The HyperText Transport Protocol, HTTP, underlies every website visit you make. Your browser negotiates with the server for the website. Once they come to their split second agreement, the server starts to send the web page, along with any other requested files (like images)11. Curious?: If you are using Firefox, install a program called Firebug. This popular programmer’s tool reveals all this under-the-hood magic. [↩]
The governing document specifying the protocol is RFC-2616, published by the Internet Engineering Task Force (IETF), an anarchic nerdopoly that authoritatively defines hundreds of protocols and file formats for internet use.
In common with many other IETF protocols, HTTP allows servers and browsers to send information not given in the RFC document using X- headers. Originally the ‘X’ stood for ‘experimental’. Today X-headers are used to create important de-facto sources of information and to facilitate services that build on the basic HTTP model.
I think that a useful additional header would be X-Torrent.
HTTP is a client-server protocol: all clients look up a single service by a universal addressing scheme. That single service provides the data, images etc by itself. This often leads to complicated schemes to disguise whole legions of physical servers as a single logical server in order to account for demand.
If you are a large firm with a relatively predictable load, this is all fine and good. But if you are a small website, perhaps hosted by a shared host or a modest virtual private server, it won’t stand up to the sudden surge in traffic that might come down the pipe from Digg, Reddit, Slashdot and the like.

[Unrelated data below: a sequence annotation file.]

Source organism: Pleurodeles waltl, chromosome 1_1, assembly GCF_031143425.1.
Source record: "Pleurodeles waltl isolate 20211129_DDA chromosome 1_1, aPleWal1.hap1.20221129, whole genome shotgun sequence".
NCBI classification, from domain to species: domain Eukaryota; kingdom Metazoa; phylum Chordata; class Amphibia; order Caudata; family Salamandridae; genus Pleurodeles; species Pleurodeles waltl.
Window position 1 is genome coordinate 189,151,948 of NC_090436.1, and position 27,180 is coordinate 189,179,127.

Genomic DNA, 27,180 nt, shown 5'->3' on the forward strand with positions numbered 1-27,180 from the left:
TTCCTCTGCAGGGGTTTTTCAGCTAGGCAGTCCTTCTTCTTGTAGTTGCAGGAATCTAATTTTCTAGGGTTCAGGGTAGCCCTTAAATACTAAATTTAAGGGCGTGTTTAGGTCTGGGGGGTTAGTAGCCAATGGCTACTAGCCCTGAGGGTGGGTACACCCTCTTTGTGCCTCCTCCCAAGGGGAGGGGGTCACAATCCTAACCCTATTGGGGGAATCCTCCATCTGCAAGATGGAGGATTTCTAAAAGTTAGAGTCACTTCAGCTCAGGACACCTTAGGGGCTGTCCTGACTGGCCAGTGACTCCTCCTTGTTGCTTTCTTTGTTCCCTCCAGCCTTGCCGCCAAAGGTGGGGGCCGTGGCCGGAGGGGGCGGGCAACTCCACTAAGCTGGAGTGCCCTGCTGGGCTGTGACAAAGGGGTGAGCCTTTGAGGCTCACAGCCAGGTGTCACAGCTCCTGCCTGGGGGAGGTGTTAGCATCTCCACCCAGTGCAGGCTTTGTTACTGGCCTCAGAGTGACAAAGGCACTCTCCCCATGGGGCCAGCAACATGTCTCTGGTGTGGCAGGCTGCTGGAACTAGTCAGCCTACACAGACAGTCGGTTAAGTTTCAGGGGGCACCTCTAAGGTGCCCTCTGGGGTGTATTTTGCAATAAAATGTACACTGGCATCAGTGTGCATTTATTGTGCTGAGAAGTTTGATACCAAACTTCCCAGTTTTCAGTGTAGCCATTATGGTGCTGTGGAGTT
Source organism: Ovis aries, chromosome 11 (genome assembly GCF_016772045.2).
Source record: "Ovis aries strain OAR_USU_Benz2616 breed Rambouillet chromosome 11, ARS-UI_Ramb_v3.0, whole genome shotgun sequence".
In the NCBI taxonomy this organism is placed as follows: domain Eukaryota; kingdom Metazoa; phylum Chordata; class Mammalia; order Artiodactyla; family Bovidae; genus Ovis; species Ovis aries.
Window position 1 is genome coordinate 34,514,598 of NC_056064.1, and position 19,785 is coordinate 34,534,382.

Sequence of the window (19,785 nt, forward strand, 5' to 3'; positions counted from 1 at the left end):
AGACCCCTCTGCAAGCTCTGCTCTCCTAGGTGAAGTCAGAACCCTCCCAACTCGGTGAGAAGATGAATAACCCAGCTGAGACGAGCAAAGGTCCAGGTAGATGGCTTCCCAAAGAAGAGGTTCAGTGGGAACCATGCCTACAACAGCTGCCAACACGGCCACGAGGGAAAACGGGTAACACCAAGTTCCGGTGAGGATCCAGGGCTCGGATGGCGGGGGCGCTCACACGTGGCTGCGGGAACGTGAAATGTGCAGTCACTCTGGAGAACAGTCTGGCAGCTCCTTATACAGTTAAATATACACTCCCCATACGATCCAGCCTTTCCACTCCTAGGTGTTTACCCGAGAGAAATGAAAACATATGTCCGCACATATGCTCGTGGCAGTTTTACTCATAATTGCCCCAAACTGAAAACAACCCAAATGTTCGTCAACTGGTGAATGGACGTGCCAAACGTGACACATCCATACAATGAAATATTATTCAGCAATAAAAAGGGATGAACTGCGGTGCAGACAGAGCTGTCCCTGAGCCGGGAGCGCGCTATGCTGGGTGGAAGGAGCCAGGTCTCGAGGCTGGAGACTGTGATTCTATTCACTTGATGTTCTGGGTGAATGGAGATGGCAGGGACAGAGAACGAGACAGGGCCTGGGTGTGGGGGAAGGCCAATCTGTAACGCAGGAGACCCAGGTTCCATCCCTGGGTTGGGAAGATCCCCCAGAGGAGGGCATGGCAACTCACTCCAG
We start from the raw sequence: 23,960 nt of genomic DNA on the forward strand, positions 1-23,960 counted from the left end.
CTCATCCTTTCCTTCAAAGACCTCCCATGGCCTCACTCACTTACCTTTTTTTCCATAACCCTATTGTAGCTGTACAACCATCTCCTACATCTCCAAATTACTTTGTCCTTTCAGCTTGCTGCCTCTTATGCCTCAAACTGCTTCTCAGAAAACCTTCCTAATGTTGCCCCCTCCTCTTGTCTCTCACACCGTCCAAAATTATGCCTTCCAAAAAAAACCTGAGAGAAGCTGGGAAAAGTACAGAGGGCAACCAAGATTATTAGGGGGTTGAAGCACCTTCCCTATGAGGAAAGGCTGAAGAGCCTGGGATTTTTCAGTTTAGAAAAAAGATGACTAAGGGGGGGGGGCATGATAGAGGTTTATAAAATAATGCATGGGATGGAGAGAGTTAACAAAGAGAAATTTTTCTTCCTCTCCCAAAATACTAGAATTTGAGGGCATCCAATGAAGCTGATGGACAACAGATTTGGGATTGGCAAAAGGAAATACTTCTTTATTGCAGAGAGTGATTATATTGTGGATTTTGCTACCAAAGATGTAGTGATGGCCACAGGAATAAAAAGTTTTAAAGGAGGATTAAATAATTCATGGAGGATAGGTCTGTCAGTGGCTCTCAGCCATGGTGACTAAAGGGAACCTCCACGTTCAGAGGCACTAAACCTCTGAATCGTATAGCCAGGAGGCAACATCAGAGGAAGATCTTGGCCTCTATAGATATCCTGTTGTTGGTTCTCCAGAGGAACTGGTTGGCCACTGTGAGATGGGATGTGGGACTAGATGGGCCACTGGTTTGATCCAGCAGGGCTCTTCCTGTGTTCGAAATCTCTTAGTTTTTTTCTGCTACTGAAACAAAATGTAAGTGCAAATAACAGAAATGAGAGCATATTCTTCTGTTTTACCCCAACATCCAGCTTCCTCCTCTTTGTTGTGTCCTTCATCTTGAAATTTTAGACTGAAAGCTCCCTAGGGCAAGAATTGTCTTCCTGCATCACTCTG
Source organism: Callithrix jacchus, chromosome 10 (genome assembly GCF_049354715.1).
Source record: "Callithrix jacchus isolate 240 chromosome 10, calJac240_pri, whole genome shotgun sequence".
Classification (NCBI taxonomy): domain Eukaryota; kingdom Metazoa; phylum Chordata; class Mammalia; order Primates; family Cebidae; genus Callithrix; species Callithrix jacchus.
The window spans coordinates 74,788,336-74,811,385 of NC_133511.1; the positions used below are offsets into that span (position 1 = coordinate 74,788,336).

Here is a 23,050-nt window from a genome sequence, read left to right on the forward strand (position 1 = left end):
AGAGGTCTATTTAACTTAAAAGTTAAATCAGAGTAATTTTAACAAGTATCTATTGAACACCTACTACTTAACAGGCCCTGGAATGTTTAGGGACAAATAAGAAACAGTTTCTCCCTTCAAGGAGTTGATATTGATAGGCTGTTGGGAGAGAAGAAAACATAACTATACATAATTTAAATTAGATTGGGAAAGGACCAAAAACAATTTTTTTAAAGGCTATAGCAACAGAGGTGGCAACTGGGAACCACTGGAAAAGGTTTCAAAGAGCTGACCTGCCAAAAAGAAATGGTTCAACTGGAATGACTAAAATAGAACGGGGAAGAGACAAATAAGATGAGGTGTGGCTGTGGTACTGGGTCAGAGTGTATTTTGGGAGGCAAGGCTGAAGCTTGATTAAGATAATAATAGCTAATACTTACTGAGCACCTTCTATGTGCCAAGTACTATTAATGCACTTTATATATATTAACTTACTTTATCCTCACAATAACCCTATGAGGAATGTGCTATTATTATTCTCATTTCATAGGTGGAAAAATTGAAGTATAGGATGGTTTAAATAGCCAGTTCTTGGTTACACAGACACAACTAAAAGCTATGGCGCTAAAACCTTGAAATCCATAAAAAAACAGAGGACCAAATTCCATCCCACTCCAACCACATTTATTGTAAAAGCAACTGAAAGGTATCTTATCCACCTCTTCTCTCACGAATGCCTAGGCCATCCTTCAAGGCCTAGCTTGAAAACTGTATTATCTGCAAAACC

By contrast, the BitTorrent protocol works by distributing files between peers in small chunks. As more and more peers obtain parts of the file, the aggregate bandwidth and load capacity for that file increases. A popular torrent can have staggering aggregate bandwidth by a simple scheme of many small connections donating some of their capacity.
The thinking behind the X-Torrent header is that whenever a web server returns any headers over HTTP, it includes an X-Torrent header pointing to a torrent tracker for that document. When a website becomes heavily loaded, browsers would use the BitTorrent protocol to obtain the requested document or resource from their peers, distributing the load amongst the audience as well as on the server.
This would be particularly useful for cases where many users try to access a single large file at the same time. It would also provide a useful form of distributed caching — other systems might be able to pull resources directly from the torrent rather than the original server.
Such a scheme would require web servers to push the header and maintain a BitTorrent tracker file. Browsers would need to include the BitTorrent protocol. After that, it might turn out to be a way to make everyone’s life just a little easier.
Update: a commenter on Reddit makes the fairly sensible suggestion that alternatively, web browsers could send a message to the web server that they will accept a torrent file instead of the original using the HTTP Accept-Encoding header. This would eliminate the need for another header and simplify the semantics a bit.
Update II: Hello Redditors and Diggers. The server was down for reasons unrelated to being Reddited and Dugg, but it was certainly embarrassing!